A poultry is a domesticated bird used in feeding, either in the form of meat or through its eggs. The denomination typically includes members of the orders Galliformes (such as chickens and turkeys) and Anseriformes (water birds such as ducks and geese). However, this is not a strict classification, and the term may also refer to other types of birds that are used in the kitchen, such as pigeons and even ostriches. For birds such as pheasant, quail and wild ducks, the term game birds is commonly used.
Although practically all parts of a bird are edible, the most succulent parts or preys are the pectoral muscles of the flight, called breasts, and the muscles of the first and second segments of the lower extremities, called thigh and leg respectively; These are the favorites in cooking. Also used, but to a lesser extent, the upper limbs or wings, neck or neck, legs and viscera, also called giblets.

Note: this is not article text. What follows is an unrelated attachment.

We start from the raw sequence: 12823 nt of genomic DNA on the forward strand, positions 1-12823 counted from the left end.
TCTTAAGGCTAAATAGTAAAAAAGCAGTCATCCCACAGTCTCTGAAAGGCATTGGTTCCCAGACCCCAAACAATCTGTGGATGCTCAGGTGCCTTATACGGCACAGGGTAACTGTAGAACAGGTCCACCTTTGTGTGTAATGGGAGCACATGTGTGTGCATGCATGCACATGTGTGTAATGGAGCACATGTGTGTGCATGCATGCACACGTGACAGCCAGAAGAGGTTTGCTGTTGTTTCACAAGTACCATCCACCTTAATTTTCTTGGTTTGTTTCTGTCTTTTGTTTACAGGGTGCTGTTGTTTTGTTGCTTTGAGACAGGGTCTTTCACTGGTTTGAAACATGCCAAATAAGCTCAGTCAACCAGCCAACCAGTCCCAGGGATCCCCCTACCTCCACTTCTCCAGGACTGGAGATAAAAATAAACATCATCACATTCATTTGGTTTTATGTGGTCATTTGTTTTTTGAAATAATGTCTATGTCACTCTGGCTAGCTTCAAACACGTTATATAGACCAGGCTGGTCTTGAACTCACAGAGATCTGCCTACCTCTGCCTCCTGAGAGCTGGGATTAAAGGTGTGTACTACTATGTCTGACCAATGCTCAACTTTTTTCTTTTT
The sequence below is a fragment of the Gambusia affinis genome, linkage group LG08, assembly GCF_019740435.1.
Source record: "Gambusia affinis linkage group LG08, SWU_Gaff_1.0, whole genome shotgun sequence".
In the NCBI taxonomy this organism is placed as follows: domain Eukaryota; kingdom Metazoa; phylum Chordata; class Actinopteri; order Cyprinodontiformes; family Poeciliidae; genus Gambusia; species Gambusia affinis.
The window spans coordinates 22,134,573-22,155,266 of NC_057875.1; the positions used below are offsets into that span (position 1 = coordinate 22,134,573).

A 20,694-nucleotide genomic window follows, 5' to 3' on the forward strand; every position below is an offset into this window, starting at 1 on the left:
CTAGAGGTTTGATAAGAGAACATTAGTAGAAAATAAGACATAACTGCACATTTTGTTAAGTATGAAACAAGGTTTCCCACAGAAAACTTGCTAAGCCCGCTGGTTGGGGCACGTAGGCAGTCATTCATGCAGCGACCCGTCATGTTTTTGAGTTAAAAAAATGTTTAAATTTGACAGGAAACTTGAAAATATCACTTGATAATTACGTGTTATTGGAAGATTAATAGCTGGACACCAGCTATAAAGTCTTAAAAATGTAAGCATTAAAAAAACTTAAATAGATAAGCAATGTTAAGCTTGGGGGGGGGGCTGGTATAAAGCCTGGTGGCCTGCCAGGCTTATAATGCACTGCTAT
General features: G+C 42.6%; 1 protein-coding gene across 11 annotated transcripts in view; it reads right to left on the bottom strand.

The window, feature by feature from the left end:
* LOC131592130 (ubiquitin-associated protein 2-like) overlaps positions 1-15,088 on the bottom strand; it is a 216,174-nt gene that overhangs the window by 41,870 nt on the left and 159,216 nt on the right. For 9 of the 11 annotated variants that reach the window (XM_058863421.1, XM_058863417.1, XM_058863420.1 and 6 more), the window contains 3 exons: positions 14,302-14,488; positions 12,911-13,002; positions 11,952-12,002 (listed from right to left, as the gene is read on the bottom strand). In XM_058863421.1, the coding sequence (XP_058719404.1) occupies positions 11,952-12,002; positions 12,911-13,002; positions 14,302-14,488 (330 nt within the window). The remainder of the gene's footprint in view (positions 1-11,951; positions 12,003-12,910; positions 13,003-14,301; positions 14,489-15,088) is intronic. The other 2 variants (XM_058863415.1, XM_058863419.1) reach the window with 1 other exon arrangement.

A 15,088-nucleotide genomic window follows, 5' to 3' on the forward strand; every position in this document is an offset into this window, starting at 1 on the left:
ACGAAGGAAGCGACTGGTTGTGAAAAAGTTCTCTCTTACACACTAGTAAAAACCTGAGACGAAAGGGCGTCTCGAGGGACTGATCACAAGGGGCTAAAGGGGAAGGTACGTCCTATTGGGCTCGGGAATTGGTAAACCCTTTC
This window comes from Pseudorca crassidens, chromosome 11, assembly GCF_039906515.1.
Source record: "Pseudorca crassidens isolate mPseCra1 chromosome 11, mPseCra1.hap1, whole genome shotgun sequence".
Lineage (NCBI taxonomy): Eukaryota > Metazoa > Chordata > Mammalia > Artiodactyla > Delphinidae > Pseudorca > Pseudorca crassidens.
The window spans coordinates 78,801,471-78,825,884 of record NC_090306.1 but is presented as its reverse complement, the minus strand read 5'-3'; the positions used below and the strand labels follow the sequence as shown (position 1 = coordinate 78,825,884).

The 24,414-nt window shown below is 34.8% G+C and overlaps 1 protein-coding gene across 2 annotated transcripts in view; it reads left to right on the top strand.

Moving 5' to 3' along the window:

In chickens and, in general, in all birds that do not have a sustained flight or are non-flying, the pectoral muscles are not adapted for sustained use, and have less oxygen-carrying myoglobin than the muscles of the lower limbs. They present a whiter color, so that the breast is often called “white meat” in contrast to “dark meat”, as the other parts are called. In flying birds, such as waterfowl and hunting, the pectoral muscles are adapted for sustained flight, therefore, their flesh is dark.